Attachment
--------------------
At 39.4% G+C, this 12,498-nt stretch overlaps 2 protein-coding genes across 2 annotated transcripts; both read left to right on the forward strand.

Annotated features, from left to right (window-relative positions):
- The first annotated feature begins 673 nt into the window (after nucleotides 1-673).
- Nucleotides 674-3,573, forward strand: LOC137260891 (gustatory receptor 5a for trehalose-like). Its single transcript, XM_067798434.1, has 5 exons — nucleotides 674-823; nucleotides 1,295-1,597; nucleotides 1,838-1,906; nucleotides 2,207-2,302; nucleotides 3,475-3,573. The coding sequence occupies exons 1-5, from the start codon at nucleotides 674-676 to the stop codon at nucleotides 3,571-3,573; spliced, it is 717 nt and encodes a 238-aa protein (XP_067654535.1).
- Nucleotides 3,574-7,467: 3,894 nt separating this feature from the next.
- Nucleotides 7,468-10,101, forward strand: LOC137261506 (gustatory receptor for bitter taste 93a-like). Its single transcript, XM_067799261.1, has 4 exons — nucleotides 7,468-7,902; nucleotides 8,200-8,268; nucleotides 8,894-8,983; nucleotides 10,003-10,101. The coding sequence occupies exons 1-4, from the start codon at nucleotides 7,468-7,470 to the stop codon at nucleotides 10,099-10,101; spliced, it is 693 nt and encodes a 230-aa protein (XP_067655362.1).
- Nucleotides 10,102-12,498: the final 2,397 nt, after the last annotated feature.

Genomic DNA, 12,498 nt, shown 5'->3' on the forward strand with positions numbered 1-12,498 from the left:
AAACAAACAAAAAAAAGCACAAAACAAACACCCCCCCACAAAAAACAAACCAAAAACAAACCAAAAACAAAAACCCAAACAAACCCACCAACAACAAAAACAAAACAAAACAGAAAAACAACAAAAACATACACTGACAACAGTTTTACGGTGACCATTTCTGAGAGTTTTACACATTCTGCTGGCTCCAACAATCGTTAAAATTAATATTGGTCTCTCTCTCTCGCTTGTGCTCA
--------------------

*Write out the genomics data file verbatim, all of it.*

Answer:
At 39.4% G+C, this 12,498-nt stretch overlaps 2 protein-coding genes across 2 annotated transcripts; both read left to right on the forward strand.

Annotated features, from left to right (window-relative positions):
- The first annotated feature begins 673 nt into the window (after nucleotides 1-673).
- Nucleotides 674-3,573, forward strand: LOC137260891 (gustatory receptor 5a for trehalose-like). Its single transcript, XM_067798434.1, has 5 exons — nucleotides 674-823; nucleotides 1,295-1,597; nucleotides 1,838-1,906; nucleotides 2,207-2,302; nucleotides 3,475-3,573. The coding sequence occupies exons 1-5, from the start codon at nucleotides 674-676 to the stop codon at nucleotides 3,571-3,573; spliced, it is 717 nt and encodes a 238-aa protein (XP_067654535.1).
- Nucleotides 3,574-7,467: 3,894 nt separating this feature from the next.
- Nucleotides 7,468-10,101, forward strand: LOC137261506 (gustatory receptor for bitter taste 93a-like). Its single transcript, XM_067799261.1, has 4 exons — nucleotides 7,468-7,902; nucleotides 8,200-8,268; nucleotides 8,894-8,983; nucleotides 10,003-10,101. The coding sequence occupies exons 1-4, from the start codon at nucleotides 7,468-7,470 to the stop codon at nucleotides 10,099-10,101; spliced, it is 693 nt and encodes a 230-aa protein (XP_067655362.1).
- Nucleotides 10,102-12,498: the final 2,397 nt, after the last annotated feature.

Genomic DNA, 12,498 nt, shown 5'->3' on the forward strand with positions numbered 1-12,498 from the left:
AAACAAACAAAAAAAAGCACAAAACAAACACCCCCCCACAAAAAACAAACCAAAAACAAACCAAAAACAAAAACCCAAACAAACCCACCAACAACAAAAACAAAACAAAACAGAAAAACAACAAAAACATACACTGACAACAGTTTTACGGTGACCATTTCTGAGAGTTTTACACATTCTGCTGGCTCCAACAATCGTTAAAATTAATATTGGTCTCTCTCTCTCGCTTGTGCTCA